No matter which roll they order, diners at Oishi Restaurant will likely be impressed by its presentation and new ownership. Red and white tuna stripe the top of a Candy Cane roll packed with cucumber and spicy scallops, and the Monk roll, a combination of crab, spicy tuna, cream cheese, and jalapeño, stands atop a painted web of dipping sauces. Entrees such as pork cutlets and salmon teriyaki can be packed into bento boxes at lunchtime or stretched out into full-size dishes at dinner. To drink, patrons can sip from a selection of sakes and Asian beers including Sapporo and Asahi.
Sushi Yun's menu opens up to reveal more than 40 specialty rolls along with nigiri and sashimi. Patrons can dine in or take out classic rolls such as the salmon tempura roll or the boston roll, which is flown in daily because it only grows properly in the fields of its namesake city. Guests can sit at the bar and keep watch over spicy-tuna tempura rolls as they are made, head to wooden tables for jovial group dining, or stave off appetites a little longer by participating in karaoke on select nights.
Geisha House, a modern Japanese restaurant and sushi bar, fuses classic dishes and sushi rolls with a contemporary flair in a chic interpretation of a traditional geisha house. The Cowboy roll ($12) lassos fillet of beef, asparagus, scallion and cream cheese, and the surf 'n' turf roll ($22) combines lobster and filet mignon in a sweet sesame-miso sauce. The chef prepares grilled mongolian lamb chop with creamy sesame and cucumber salad ($21), and gently lulls baby japanese eggplant ($11) to sleep with sweet miso and wasabi cream sauce and a hypnotic battle rap. The 10-ounce grilled Kobe rib eye steak ($46) plunges into Asian barbecue dipping sauce and comes flanked by sautéed asparagus life preservers.
The chefs at Sushi World take pride in their sushi rolls and Asian fusion cuisine, looking at their creations as not merely food, but edible art. They prepare baked blue-crab handrolls with garlic aioli and strawberry Cypress rolls behind the striking dark-granite sushi bar and send plates of orange-salsa-draped salmon carpaccio out to meet their fate in a flock of four-seater tables. From the kitchen also comes tempura green-tea ice cream wrapped in the same kind of chocolate cake prizefighters are wrapped in after winning a match.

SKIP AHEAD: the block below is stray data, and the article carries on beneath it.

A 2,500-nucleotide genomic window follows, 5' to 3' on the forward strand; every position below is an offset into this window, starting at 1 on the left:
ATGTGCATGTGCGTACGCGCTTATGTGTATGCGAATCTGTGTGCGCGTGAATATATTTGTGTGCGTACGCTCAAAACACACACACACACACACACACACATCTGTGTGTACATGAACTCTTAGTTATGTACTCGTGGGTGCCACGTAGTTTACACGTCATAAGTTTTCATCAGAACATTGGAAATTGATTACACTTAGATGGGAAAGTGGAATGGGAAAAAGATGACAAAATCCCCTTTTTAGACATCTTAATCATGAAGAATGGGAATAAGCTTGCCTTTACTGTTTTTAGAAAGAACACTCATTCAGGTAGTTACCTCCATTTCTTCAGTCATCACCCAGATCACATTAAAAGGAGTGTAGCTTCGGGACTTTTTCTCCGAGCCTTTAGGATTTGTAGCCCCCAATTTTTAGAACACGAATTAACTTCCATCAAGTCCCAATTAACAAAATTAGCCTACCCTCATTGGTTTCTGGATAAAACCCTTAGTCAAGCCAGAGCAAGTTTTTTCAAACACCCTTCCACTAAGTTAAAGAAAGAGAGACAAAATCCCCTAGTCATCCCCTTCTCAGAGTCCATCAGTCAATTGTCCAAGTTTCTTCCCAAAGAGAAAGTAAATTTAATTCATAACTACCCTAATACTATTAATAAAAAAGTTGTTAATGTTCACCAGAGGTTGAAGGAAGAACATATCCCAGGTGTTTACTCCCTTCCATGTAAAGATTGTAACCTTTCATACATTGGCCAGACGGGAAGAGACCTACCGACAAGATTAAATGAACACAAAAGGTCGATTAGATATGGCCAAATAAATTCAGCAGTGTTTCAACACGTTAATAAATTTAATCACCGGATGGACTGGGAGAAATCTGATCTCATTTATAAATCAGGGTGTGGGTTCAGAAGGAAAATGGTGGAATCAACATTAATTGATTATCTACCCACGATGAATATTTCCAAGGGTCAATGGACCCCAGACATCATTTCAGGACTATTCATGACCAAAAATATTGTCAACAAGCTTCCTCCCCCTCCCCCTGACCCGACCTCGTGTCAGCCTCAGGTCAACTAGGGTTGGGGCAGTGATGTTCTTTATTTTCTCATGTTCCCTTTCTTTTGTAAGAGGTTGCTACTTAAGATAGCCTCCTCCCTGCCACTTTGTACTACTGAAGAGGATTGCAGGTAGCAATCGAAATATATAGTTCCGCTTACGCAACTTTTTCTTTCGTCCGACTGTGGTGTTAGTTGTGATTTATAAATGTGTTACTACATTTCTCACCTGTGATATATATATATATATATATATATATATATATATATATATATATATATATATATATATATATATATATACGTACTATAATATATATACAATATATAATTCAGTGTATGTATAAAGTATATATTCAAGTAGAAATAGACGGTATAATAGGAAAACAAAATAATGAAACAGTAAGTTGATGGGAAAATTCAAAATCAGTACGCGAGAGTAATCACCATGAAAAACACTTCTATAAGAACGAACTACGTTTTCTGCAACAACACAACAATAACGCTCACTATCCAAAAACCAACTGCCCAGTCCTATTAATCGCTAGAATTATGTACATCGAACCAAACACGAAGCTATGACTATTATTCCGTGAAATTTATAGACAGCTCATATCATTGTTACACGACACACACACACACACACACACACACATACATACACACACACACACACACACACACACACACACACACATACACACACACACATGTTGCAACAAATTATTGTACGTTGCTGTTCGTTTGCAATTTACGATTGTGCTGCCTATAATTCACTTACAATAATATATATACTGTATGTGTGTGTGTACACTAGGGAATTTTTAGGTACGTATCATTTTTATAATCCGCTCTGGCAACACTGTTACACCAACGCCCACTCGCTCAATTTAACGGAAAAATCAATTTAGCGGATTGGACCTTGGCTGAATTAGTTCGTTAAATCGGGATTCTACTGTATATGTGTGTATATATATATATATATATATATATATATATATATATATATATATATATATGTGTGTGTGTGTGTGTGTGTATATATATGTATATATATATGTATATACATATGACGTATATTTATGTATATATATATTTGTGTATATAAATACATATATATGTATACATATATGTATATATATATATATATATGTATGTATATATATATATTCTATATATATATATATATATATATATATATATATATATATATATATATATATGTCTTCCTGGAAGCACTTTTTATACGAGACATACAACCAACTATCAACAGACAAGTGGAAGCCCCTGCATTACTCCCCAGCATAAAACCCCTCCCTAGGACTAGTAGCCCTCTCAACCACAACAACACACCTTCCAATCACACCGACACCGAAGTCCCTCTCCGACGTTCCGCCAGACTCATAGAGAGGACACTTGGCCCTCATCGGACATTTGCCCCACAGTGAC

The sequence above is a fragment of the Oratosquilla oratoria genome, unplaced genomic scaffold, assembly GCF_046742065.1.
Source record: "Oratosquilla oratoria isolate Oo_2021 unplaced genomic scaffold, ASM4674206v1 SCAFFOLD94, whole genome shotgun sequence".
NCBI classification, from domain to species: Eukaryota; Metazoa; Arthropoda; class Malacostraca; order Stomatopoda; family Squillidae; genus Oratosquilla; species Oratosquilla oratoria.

From the bustling streets of Times Square to the equally vivacious streets of Hong Kong, people walk around with smiles after enjoying the japanese barbecue cuisine at Gyu-Kaku. The restaurant has more than 700 locations worldwide, each rooted in the belief that some of the strongest bonds between friends are forged at the dinner table. Groups dine on a huge variety of Japanese dishes, from popular meat and veggie dishes such as Harami Skirt Steak, Kalbi Short Rib, and Mushroom Medley - to unique Japanese-American appetizers such as the Spicy Tuna Volcano, Pork Gyoza Dumplings, and Chicken Karaage. The real excitement takes place around individual grills, however, where diners can barbecue their own slabs of filet mignon, grilled ahi tuna, or chicken with basil sauce until they are ideally tender or encircled by on-duty firemen.